The long-term objectives of this proposal are to determine how commercially used spermicides, progestin-containing contraceptives and factors present in semen can increase the chances of Human Immunodeficiency Virus (HIV) infection. HIV-associated pathologies, including Acquired Immunodeficiency Syndrome (AIDS), continue to be a global pandemic as of 2011. Women in high-risk areas are infected primarily through heterosexual intercourse. Since it can be difficult culturally for certain women to negotiate the use of condoms and other forms of birth control, HIV infection continues to be an unresolved health issue for women all over the world. Recently, it was shown that the use of certain contraceptives, including spermicides that contain nonoxynol-9 (N9), as well as progestin-based contraceptives (e.g. Depo-Provera and the levonorgestrel intrauterine system) increase the HIV infection rate. Furthermore, since heterosexual infection of women by HIV is driven by infected semen, studies have also shown that factors present in semen can enhance HIV infection. Thus, the hypothesis of this proposal is that exposure to certain spermicides, progestin-based contraceptives and semen factors increase endometrial inflammation to create a pro-infectious HIV environment.
The specific aims for this hypothesis will be to define and measure potential endometrial inflammatory pathways when exposed to these compounds. To address these aims, a combination of well-validated in vitro endometrial cell models will be used to elucidate pro-inflammatory pathways up-regulated by exposure to these molecules. Moreover, in vivo clinical studies will be used to validate in vitro observations. The National Institute of Health (NIH) Endometrial Tissue and DNA bank will provide the adequate human samples needed to fulfill the goals of each aim. The collaborating labs at The Gladstone Institute for Virology will provide the necessary support for subsequent studies that can investigate if a pro-inflammatory endometrial environment enhances viral activity, using active HIV infectivity assays. Thus, we will provide in vitro, in vivo and infectivity data to address the goals of each specific aim. The achievement of these goals can greatly contribute to the field of reproductive biology, immunology and virology, and provide clues as to how HIV infection, propagation and systemic spread occur in the upper female reproductive tract. To this end, updated screening tools can be developed for new pharmaceuticals and new drug development strategies can be developed. Together, this proposal will directly address the mission of the NIH by providing fundamental knowledge about the nature and behavior of living systems and applying that knowledge to enhance health, lengthen life and reduce the burdens of illness and disability.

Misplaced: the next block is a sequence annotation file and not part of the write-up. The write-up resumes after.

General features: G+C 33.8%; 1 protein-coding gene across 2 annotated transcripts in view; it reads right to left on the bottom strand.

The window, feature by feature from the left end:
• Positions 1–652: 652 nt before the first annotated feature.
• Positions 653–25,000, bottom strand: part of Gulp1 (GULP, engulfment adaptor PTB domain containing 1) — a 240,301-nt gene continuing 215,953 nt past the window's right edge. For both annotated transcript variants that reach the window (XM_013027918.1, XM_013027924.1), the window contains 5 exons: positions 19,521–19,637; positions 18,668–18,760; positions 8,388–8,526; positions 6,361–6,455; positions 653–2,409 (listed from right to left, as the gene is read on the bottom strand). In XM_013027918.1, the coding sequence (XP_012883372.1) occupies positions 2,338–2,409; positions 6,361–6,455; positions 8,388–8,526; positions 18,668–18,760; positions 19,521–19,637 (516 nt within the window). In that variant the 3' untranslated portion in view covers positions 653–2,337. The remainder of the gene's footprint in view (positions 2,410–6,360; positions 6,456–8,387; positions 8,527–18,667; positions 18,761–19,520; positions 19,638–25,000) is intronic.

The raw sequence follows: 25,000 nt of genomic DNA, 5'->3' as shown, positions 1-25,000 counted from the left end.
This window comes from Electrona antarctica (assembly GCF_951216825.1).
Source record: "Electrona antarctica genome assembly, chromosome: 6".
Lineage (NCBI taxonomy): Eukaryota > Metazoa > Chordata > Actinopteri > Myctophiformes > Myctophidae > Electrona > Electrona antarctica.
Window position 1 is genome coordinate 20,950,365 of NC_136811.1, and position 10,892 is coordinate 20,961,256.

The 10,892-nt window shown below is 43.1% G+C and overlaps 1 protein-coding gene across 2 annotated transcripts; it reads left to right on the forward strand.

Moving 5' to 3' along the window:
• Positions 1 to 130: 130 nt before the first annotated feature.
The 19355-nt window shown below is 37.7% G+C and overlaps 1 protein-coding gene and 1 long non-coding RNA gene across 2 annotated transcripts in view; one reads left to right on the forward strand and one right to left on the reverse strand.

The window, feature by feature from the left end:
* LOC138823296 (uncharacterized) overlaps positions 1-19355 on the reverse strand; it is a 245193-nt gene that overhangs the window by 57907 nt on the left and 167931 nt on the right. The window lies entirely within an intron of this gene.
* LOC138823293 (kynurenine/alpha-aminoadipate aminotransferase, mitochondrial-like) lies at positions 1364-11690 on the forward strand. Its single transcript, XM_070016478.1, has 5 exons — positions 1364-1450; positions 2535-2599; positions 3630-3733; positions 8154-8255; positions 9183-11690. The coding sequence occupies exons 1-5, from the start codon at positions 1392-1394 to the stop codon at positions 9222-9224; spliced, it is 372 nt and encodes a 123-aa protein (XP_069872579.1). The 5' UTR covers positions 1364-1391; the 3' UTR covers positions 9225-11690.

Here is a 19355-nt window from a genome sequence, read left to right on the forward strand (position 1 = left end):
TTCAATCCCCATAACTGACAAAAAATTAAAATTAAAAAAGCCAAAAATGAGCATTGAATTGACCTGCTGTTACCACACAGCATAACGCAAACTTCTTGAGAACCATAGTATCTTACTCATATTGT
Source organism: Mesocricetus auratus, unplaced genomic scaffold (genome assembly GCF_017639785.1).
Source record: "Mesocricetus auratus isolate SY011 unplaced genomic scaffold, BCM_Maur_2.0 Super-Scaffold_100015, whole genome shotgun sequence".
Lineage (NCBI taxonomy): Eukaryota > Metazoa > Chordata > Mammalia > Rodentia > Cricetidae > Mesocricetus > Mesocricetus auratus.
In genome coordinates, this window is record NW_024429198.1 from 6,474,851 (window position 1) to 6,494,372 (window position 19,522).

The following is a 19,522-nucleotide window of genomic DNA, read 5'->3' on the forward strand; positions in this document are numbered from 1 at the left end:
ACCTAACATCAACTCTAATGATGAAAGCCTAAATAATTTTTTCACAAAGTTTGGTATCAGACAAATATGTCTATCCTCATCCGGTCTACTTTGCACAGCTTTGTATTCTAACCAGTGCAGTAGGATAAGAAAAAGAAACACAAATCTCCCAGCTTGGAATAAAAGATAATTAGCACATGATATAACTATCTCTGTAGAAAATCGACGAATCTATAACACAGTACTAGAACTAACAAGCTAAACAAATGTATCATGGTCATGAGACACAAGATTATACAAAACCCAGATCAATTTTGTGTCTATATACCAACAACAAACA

Public Health Relevance

The goals proposed by this fellowship grant directly address an important public health concern: The susceptibility of women using certain contraceptive products to heterosexual HIV infection. The achievement of these goals can greatly contribute to the field of reproductive biology and overall reproductive health.

National Institute of Health (NIH)
Eunice Kennedy Shriver National Institute of Child Health & Human Development (NICHD)
Postdoctoral Individual National Research Service Award (F32)
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Special Emphasis Panel (ZRG1-AARR-C (22))
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Mofenson, Lynne M
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University of California San Francisco
Obstetrics & Gynecology
Schools of Medicine
San Francisco
United States
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